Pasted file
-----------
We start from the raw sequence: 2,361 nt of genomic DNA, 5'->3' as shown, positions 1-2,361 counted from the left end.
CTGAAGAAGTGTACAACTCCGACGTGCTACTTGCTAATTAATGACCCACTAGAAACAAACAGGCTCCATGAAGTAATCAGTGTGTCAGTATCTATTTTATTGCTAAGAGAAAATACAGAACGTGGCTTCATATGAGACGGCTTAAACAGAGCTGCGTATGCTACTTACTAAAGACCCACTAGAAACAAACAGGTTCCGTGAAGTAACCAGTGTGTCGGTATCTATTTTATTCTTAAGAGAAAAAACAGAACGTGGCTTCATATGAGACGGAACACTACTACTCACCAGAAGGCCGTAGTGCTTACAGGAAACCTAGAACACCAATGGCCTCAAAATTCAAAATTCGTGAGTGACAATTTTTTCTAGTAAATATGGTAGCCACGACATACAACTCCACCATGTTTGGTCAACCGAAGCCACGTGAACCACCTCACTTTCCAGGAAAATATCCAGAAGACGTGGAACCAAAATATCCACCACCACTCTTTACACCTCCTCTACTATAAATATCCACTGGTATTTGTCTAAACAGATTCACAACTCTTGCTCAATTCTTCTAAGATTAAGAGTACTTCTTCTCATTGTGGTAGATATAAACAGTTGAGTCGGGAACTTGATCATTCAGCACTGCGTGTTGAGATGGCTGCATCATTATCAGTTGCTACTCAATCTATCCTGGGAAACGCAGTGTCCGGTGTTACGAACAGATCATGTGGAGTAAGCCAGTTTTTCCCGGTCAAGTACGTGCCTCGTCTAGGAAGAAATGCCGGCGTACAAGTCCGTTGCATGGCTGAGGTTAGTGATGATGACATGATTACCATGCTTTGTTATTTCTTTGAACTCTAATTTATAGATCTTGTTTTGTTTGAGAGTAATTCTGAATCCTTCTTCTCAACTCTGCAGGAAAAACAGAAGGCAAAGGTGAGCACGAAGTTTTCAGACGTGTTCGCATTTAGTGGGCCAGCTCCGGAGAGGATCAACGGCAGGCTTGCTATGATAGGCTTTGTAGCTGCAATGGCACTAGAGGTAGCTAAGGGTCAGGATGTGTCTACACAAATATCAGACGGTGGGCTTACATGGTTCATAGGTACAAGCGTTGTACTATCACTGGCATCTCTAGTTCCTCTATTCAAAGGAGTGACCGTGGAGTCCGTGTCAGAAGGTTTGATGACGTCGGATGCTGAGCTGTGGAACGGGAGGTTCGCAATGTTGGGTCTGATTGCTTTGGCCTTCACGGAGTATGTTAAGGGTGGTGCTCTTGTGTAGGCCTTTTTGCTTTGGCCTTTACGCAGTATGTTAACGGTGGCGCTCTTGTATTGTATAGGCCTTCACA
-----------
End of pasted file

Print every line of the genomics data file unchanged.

We start from the raw sequence: 2,361 nt of genomic DNA, 5'->3' as shown, positions 1-2,361 counted from the left end.
CTGAAGAAGTGTACAACTCCGACGTGCTACTTGCTAATTAATGACCCACTAGAAACAAACAGGCTCCATGAAGTAATCAGTGTGTCAGTATCTATTTTATTGCTAAGAGAAAATACAGAACGTGGCTTCATATGAGACGGCTTAAACAGAGCTGCGTATGCTACTTACTAAAGACCCACTAGAAACAAACAGGTTCCGTGAAGTAACCAGTGTGTCGGTATCTATTTTATTCTTAAGAGAAAAAACAGAACGTGGCTTCATATGAGACGGAACACTACTACTCACCAGAAGGCCGTAGTGCTTACAGGAAACCTAGAACACCAATGGCCTCAAAATTCAAAATTCGTGAGTGACAATTTTTTCTAGTAAATATGGTAGCCACGACATACAACTCCACCATGTTTGGTCAACCGAAGCCACGTGAACCACCTCACTTTCCAGGAAAATATCCAGAAGACGTGGAACCAAAATATCCACCACCACTCTTTACACCTCCTCTACTATAAATATCCACTGGTATTTGTCTAAACAGATTCACAACTCTTGCTCAATTCTTCTAAGATTAAGAGTACTTCTTCTCATTGTGGTAGATATAAACAGTTGAGTCGGGAACTTGATCATTCAGCACTGCGTGTTGAGATGGCTGCATCATTATCAGTTGCTACTCAATCTATCCTGGGAAACGCAGTGTCCGGTGTTACGAACAGATCATGTGGAGTAAGCCAGTTTTTCCCGGTCAAGTACGTGCCTCGTCTAGGAAGAAATGCCGGCGTACAAGTCCGTTGCATGGCTGAGGTTAGTGATGATGACATGATTACCATGCTTTGTTATTTCTTTGAACTCTAATTTATAGATCTTGTTTTGTTTGAGAGTAATTCTGAATCCTTCTTCTCAACTCTGCAGGAAAAACAGAAGGCAAAGGTGAGCACGAAGTTTTCAGACGTGTTCGCATTTAGTGGGCCAGCTCCGGAGAGGATCAACGGCAGGCTTGCTATGATAGGCTTTGTAGCTGCAATGGCACTAGAGGTAGCTAAGGGTCAGGATGTGTCTACACAAATATCAGACGGTGGGCTTACATGGTTCATAGGTACAAGCGTTGTACTATCACTGGCATCTCTAGTTCCTCTATTCAAAGGAGTGACCGTGGAGTCCGTGTCAGAAGGTTTGATGACGTCGGATGCTGAGCTGTGGAACGGGAGGTTCGCAATGTTGGGTCTGATTGCTTTGGCCTTCACGGAGTATGTTAAGGGTGGTGCTCTTGTGTAGGCCTTTTTGCTTTGGCCTTTACGCAGTATGTTAACGGTGGCGCTCTTGTATTGTATAGGCCTTCACA